The Erroneous Homestead Exemption!
Here is something that might cost you some out of pocket dollars if you do not take advantage of the AMENSTY provisions of SB 0041, new legislation, which went into effect just recently.
What's a homestead exemption?
The Illinois Constitution allows homestead exemptions for certain residential property. Preferential treatment in the calculation of a real estate tax is allowed by law to certain groups of people who qualify. The property generally must be occupied as a principal residence on January 1st of the real estate tax year. The most commonly used is the "homeowner's" exemption (others of note are allowed for homestead improvements, Senior Citizens, Senior Freezes, Disabled Veterans.)
Why the new legislation?
Individuals with homestead exemptions erroneously applied to their properties are a cost to government and are inequitable to all other taxpayers. An alarming number of homeowners have been taking advantage of homestead exemptions (intentionally or unknowingly) that do not qualify. This new legislation provides for a recovery of lost government revenues with interest and penalties. As an additional enforcement mechanism in Cook County, it also provides that a lien can be recorded against your property for non-payment of a reimbursement.
What is an erroneous homestead exemption?
Erroneous homestead exemption means a homestead exemption that was granted for real property in a taxable year if the property was not eligible for that exemption in that taxable year.
What are some examples of an erroneous homestead exemption?
By law you can only declare one principal residence. If you own more than one residence and you have a homeowner's exemption applied to each location, one would be considered erroneously applied. The new legislation would consider this one (1) violation despite the number of years the erroneous exemption existed for that property.
Say you buy a second residence and the former owner, a senior citizen, had a homeowner's and a senior freeze exemption applied to the home. After you purchase this second residence, exemptions are erroneous applied yearly thereafter. The new legislation would consider this as two (2) violations of the homestead exemption law.
Multiple properties with excessive erroneous homestead exemptions could count for three or more violations and that determination could provide for a penalty in addition to the repayment of the principle arrearage, plus interest.
What are the penalties and interest provisions?
If the property owner received one (1) or two (2) erroneous exemptions during any of the three (3) assessment years immediately prior to the assessment year a notice of intent to lien the property is served, then the arrearages of taxes that might have been assessed for that property, plus 10% interest per annum, will be charged against the property by the county treasurer.
If the property owner received three (3) or more erroneous exemptions during any of the six (6) previous assessment years immediately prior to the assessment year a notice of intent to lien the property is served, then the arrearages of taxes that might have been assessed for that property, plus a penalty of 50% of the total amount of the unpaid taxes for each year for that property and 10% interest per annum, will be charged against the property by the county treasurer.
What are the amnesty provisions?
The amnesty period will end December 31, 2013. If, during the amnesty period, the taxpayer pays the entire arrearage of taxes due for the tax years prior to 2013, the county clerk will abate and not seek to collect any interest or penalties that may be applicable and shall not seek civil or criminal prosecution for any taxpayer for the tax years prior to 2013. Payment has to be made before the December 31, 2013 deadline.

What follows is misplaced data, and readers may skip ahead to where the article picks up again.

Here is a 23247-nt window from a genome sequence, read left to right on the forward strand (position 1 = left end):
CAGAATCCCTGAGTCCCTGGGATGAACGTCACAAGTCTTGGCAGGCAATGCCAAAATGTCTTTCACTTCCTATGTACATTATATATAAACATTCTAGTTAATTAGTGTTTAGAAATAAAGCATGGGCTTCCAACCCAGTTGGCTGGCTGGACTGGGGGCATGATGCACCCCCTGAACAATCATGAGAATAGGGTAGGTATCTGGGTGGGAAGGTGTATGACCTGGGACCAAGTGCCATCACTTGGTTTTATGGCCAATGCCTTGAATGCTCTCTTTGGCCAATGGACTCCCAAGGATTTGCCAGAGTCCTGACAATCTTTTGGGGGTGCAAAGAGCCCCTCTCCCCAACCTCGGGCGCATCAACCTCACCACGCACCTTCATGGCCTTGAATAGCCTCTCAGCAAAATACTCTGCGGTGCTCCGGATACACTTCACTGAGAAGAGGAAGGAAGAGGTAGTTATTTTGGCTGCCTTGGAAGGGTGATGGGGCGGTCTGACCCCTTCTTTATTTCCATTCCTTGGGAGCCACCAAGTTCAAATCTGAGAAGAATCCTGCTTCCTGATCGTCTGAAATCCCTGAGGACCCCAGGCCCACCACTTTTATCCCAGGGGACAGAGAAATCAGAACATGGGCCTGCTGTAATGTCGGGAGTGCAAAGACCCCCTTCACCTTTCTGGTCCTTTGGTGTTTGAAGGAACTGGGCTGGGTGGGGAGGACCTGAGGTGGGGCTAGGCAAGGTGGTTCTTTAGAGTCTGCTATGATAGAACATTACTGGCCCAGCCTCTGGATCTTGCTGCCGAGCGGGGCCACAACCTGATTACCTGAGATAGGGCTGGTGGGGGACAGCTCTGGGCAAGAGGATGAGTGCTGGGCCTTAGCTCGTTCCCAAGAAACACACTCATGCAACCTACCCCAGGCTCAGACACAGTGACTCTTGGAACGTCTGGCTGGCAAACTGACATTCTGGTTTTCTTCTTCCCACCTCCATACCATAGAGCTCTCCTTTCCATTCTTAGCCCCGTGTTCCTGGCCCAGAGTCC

Unfortunately, a taxpayer who has claimed three (3) or more homestead exemptions in error is not allowed to be eligible for the amnesty period.
Due process notices are required of the chief county assessment officer. In each assessment year a list of each homestead exemption applied to a property will be published so it is anticipated that a taxpayer will have knowledge of what is being exempted. There is a "grace period" of sixty (60) days available so a property owner can notify the chief county assessment officer of the erroneous application. This does not waive the payment of the principal or interest due but the property owner will not be liable for the penalties provided by the new act (50%).
If taxpayers do not avail themselves of self-reporting their erroneous exemption and the chief assessing officer sends notice of a lien, there are provisions for appeal. Payments are required within thirty (30) days upon receipt of the notice or return a form that will be provided requesting an appeal. An assessment officer will provide a hearing within ninety (90) days for a property owner to present evidence contesting the erroneous exemption. Appeals of the hearing officers decision go directly to the Circuit Court on Administrative Review.
A new law was enacted to recover lost revenue for homestead exemptions erroneously applied. There are numerous circumstances which give rise to erroneous exemptions and the chief county assessing officials now have some teeth behind efforts to correct assessments if the property owner is taking advantage of paying less real estate tax, whether knowingly or not.
It remains to be seen how the enforcement mechanism will work but suffice it to say we no longer live in a world scribing assessment information on paper and the assessors' offices computerization will assist them in locating multiplicity.
Our firm specializes in the real estate tax assessment process and we foresee issues developing for property owners. Pay particular attention to what exemptions are being applied to your properties. Consider whether self-reporting will benefit your position. Let us help you if the need arises.